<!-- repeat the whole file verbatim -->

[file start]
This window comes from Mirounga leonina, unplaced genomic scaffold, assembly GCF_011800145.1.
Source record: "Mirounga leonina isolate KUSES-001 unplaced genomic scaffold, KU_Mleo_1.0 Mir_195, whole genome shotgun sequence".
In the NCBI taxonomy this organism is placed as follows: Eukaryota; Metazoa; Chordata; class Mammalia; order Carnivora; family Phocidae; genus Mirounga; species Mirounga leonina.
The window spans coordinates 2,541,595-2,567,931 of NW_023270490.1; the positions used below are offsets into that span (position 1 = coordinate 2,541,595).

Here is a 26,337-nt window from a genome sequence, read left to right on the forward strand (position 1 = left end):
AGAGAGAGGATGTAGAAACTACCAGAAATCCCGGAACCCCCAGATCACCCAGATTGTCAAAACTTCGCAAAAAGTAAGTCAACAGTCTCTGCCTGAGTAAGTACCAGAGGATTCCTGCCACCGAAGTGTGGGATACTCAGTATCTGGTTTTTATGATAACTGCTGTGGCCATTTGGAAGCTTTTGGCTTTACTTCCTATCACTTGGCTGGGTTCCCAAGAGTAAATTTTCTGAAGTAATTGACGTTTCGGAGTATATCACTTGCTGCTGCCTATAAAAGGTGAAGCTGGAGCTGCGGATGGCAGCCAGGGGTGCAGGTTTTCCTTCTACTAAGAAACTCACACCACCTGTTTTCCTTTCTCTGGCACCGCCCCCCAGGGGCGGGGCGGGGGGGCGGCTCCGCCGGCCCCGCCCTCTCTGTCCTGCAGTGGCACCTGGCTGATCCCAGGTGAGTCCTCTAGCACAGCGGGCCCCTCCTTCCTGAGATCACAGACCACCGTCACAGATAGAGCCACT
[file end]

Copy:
This window comes from Mirounga leonina, unplaced genomic scaffold, assembly GCF_011800145.1.
Source record: "Mirounga leonina isolate KUSES-001 unplaced genomic scaffold, KU_Mleo_1.0 Mir_195, whole genome shotgun sequence".
In the NCBI taxonomy this organism is placed as follows: Eukaryota; Metazoa; Chordata; class Mammalia; order Carnivora; family Phocidae; genus Mirounga; species Mirounga leonina.
The window spans coordinates 2,541,595-2,567,931 of NW_023270490.1; the positions used below are offsets into that span (position 1 = coordinate 2,541,595).

Here is a 26,337-nt window from a genome sequence, read left to right on the forward strand (position 1 = left end):
AGAGAGAGGATGTAGAAACTACCAGAAATCCCGGAACCCCCAGATCACCCAGATTGTCAAAACTTCGCAAAAAGTAAGTCAACAGTCTCTGCCTGAGTAAGTACCAGAGGATTCCTGCCACCGAAGTGTGGGATACTCAGTATCTGGTTTTTATGATAACTGCTGTGGCCATTTGGAAGCTTTTGGCTTTACTTCCTATCACTTGGCTGGGTTCCCAAGAGTAAATTTTCTGAAGTAATTGACGTTTCGGAGTATATCACTTGCTGCTGCCTATAAAAGGTGAAGCTGGAGCTGCGGATGGCAGCCAGGGGTGCAGGTTTTCCTTCTACTAAGAAACTCACACCACCTGTTTTCCTTTCTCTGGCACCGCCCCCCAGGGGCGGGGCGGGGGGGCGGCTCCGCCGGCCCCGCCCTCTCTGTCCTGCAGTGGCACCTGGCTGATCCCAGGTGAGTCCTCTAGCACAGCGGGCCCCTCCTTCCTGAGATCACAGACCACCGTCACAGATAGAGCCACT